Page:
Gomez and Zigmund left Evans in 1978. Evans then asked Philly Joe Jones, the drummer whom Evans considered to be his "all time favorite drummer" and with whom he had recorded his second album in 1957, to fill in. Several bassists were tried, with the remarkable Michael Moore staying the longest. His six months with the trio were frustrating due to Jones's rushing of the tempo and overplaying. Evans finally settled on Marc Johnson on bass and Joe LaBarbera on drums. This trio was to be Evans's last. Although they released only one record prior to Evans's death in 1980 (The Paris Concert, Edition One and Edition Two, 1979), they rivaled and arguably exceeded the first trio in their powerful group interactions. Evans stated that this was possibly his best trio, a claim that has been supported by the many recordings that have since surfaced, each documenting the remarkable musical journey of his final year. The Debussy-like impressionism of the first trio has given way to a dark and urgent yet undeniably compelling, deeply moving if not mesmerizing romantic expressionism. Evans' own Russian ancestry is often reflected in the late Rachmaninoff pianism of his brooding constructions and the Shostakovich "Dance Macabre" modal explorations of "Nardis," the piece he reworked each time it served as the finale of his performances. But most notably the "anticipatory meter" that Evans deliberately perfected with his last trio reflects late Ravel, especially the controversial second half of the French composer's dark and turbulent "La Valse." The recording documenting Evans' playing during the week preceding his death is a valedictory entitled "The Last Waltz." Many albums and compilations have been released in recent years, including three multi-disc boxed sets, Turn Out the Stars (Warner Bros.), The Last Waltz, and Consecration (the former documenting his final sets and the latter his opening sets at San Francisco's Keystone Korner the week before his death). A particularly revealing comparison of early and late Evans (1966, 1980) is a 2007 DVD of two previously unreleased telecasts, "The Oslo Concerts."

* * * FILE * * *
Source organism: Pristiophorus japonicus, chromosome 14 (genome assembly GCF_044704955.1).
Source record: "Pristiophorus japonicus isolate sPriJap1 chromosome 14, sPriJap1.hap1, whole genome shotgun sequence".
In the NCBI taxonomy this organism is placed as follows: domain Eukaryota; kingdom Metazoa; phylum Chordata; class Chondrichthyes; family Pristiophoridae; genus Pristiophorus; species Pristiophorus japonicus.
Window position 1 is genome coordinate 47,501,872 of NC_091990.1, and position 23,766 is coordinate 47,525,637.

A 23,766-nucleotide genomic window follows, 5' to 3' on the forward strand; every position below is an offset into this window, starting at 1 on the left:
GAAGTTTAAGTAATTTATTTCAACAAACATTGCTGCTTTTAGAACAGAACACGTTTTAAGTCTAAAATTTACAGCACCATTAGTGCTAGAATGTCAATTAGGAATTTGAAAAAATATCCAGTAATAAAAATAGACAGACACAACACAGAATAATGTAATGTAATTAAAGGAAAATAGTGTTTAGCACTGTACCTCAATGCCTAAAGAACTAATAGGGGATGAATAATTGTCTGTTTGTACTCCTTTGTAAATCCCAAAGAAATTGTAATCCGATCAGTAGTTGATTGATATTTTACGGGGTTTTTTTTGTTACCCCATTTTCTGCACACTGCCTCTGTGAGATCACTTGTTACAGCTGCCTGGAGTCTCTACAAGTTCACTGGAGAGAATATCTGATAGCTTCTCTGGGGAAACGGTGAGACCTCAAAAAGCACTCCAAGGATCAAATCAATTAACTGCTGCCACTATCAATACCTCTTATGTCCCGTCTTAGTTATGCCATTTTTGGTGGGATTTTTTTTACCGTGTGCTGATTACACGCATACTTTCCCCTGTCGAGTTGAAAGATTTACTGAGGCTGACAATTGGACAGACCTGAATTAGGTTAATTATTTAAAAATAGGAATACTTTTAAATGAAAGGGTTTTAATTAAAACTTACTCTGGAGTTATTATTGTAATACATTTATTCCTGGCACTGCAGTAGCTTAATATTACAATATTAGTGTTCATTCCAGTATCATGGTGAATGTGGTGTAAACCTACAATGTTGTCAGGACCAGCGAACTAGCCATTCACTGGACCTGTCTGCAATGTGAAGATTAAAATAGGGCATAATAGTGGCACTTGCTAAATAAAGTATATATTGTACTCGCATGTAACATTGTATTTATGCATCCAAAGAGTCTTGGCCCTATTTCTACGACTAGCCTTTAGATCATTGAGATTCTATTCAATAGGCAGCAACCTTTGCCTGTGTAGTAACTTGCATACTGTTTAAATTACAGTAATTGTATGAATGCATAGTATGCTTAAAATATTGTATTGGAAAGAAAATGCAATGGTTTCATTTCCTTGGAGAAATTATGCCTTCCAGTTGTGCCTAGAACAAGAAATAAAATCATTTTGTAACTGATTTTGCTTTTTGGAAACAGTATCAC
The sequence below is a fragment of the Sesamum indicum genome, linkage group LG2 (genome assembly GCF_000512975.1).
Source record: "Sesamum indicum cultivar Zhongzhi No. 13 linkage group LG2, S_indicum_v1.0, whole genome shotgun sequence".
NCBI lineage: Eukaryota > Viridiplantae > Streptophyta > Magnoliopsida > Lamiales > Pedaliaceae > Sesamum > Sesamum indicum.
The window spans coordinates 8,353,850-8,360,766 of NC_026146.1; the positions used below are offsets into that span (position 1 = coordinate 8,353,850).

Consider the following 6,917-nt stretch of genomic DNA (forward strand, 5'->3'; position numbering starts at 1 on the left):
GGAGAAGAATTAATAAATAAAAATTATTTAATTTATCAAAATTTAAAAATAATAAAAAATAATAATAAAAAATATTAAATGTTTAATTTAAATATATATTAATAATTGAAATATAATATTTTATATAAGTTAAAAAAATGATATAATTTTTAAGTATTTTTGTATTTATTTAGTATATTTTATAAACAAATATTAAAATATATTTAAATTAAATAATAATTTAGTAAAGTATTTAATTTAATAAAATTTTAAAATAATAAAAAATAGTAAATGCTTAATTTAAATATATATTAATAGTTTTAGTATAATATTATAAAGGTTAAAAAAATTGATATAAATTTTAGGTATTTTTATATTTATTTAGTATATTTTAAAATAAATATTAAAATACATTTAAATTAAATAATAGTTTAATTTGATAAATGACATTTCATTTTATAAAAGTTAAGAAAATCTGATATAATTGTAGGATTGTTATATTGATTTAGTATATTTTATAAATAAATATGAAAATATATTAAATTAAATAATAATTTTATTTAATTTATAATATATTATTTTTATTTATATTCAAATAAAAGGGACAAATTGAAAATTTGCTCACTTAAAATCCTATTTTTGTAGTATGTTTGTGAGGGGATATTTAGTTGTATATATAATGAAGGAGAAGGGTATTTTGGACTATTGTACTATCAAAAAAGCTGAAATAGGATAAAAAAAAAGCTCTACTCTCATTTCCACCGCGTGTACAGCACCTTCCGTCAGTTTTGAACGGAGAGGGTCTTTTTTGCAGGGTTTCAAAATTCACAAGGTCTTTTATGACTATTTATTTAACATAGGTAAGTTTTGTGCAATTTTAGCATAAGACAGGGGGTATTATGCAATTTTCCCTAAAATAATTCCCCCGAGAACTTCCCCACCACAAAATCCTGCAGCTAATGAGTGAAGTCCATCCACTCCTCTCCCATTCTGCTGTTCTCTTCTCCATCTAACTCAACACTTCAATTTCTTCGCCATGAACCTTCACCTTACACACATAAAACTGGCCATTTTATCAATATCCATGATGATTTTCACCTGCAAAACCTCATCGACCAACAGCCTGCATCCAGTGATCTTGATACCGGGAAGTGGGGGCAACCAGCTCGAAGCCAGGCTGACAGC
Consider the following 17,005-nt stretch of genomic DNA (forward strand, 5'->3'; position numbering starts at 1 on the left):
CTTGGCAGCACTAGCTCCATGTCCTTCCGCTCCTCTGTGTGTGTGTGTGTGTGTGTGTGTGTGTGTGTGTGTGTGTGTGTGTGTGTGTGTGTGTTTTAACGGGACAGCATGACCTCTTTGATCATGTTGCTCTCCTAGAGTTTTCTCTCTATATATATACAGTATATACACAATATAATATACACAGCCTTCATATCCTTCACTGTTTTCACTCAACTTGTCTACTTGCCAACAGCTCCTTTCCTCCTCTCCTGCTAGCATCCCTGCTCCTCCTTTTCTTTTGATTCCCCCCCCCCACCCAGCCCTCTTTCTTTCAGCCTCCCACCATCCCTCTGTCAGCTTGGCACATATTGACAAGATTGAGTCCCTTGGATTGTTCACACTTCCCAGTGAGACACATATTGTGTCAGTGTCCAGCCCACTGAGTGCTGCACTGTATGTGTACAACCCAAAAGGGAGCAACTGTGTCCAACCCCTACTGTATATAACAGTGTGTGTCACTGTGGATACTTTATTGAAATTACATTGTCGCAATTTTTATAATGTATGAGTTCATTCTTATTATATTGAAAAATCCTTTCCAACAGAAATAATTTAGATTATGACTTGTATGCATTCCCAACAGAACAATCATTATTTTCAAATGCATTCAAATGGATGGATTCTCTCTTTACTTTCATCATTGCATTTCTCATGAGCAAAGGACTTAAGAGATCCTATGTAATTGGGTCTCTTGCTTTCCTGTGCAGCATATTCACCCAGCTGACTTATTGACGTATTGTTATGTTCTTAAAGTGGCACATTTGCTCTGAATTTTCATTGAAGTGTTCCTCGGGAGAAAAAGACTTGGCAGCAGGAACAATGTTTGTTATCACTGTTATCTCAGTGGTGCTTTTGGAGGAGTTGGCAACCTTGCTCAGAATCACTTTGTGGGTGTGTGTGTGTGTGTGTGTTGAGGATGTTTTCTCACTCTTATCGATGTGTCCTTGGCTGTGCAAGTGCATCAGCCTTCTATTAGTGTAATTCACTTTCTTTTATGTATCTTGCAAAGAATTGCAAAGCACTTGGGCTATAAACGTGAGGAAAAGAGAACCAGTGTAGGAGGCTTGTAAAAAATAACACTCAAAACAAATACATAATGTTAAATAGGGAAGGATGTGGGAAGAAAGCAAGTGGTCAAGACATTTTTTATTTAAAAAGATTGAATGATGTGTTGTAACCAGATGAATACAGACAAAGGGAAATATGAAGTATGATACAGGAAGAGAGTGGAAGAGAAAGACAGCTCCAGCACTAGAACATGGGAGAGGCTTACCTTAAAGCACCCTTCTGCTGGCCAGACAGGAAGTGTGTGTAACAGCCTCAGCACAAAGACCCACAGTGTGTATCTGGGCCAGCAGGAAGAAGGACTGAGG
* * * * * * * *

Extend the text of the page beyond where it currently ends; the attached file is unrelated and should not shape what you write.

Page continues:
Drug addiction
Evans's chemical dependency problems most likely began during his stint with Miles Davis in the late 1950s. A heroin addict for much of his career, his health was generally poor and his financial situation worse for most of the 1960s. By the end of that decade he appeared to have succeeded in overcoming heroin but, during the 1970s, cocaine became a serious and eventually fatal issue for Evans. His body finally gave out in the fall of 1980, when, ravaged by psychoactive drugs, a perforated liver, and a lifelong battle with hepatitis, he died in New York City of a bleeding ulcer, cirrhosis of the liver and bronchial pneumonia.

Historical impact
Bill Evans's musicianship has been a model for many pianists in various genres. Although the circumstances of his life were often difficult, Evans' music always displayed his creative mastery of harmony, rhythm, and interpretive jazz conception. His work fused elements from jazz, classical, and ethnic music. Bill Evans developed in his duos and trios a unique conception of ensemble performance and a classical sense of form and conceptual scale in unprecedented ways. His 60s recordings titled "Conversations With Myself" and "Further Conversations With Myself" were innovative solo performances involving multiple layers of music recorded acoustically without computers in studio by Bill Evans himself.

The works of Bill Evans continue to influence pianists, guitarists, composers, and interpreters of jazz music around the world.

His catalog has over 600 hours of audio recordings of his live and studio performances , and his albums have sold millions of copies.
During his lifetime, Evans was honored with seven Grammy Awards and nominations.
In 1994, Bill Evans was honored with the Grammy Lifetime Achievement Award (posthumously).

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http://www.billevans.org

Mesaj  Admin Bir Paz Nis. 27, 2008 10:38 pm

Bill Evans